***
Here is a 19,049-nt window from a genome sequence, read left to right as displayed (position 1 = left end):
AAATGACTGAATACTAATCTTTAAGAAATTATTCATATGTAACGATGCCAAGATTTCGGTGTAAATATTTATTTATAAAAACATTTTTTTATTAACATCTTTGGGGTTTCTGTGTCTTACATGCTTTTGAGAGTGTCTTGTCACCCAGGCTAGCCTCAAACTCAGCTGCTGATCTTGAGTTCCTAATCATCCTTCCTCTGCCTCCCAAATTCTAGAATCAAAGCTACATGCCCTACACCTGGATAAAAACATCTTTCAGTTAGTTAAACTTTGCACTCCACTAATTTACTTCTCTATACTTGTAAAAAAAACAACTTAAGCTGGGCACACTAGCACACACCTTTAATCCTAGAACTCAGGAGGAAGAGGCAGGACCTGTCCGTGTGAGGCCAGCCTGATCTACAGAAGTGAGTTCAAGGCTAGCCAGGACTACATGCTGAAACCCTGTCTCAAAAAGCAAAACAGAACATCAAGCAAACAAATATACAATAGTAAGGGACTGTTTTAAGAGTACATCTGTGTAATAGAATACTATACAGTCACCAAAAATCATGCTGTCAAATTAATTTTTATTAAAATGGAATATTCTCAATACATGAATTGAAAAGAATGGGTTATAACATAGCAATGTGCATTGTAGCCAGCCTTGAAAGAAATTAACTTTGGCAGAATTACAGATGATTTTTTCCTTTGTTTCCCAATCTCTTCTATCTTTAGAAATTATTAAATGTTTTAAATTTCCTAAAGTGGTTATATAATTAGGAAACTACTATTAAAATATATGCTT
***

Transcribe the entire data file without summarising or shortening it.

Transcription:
Here is a 19,049-nt window from a genome sequence, read left to right as displayed (position 1 = left end):
AAATGACTGAATACTAATCTTTAAGAAATTATTCATATGTAACGATGCCAAGATTTCGGTGTAAATATTTATTTATAAAAACATTTTTTTATTAACATCTTTGGGGTTTCTGTGTCTTACATGCTTTTGAGAGTGTCTTGTCACCCAGGCTAGCCTCAAACTCAGCTGCTGATCTTGAGTTCCTAATCATCCTTCCTCTGCCTCCCAAATTCTAGAATCAAAGCTACATGCCCTACACCTGGATAAAAACATCTTTCAGTTAGTTAAACTTTGCACTCCACTAATTTACTTCTCTATACTTGTAAAAAAAACAACTTAAGCTGGGCACACTAGCACACACCTTTAATCCTAGAACTCAGGAGGAAGAGGCAGGACCTGTCCGTGTGAGGCCAGCCTGATCTACAGAAGTGAGTTCAAGGCTAGCCAGGACTACATGCTGAAACCCTGTCTCAAAAAGCAAAACAGAACATCAAGCAAACAAATATACAATAGTAAGGGACTGTTTTAAGAGTACATCTGTGTAATAGAATACTATACAGTCACCAAAAATCATGCTGTCAAATTAATTTTTATTAAAATGGAATATTCTCAATACATGAATTGAAAAGAATGGGTTATAACATAGCAATGTGCATTGTAGCCAGCCTTGAAAGAAATTAACTTTGGCAGAATTACAGATGATTTTTTCCTTTGTTTCCCAATCTCTTCTATCTTTAGAAATTATTAAATGTTTTAAATTTCCTAAAGTGGTTATATAATTAGGAAACTACTATTAAAATATATGCTT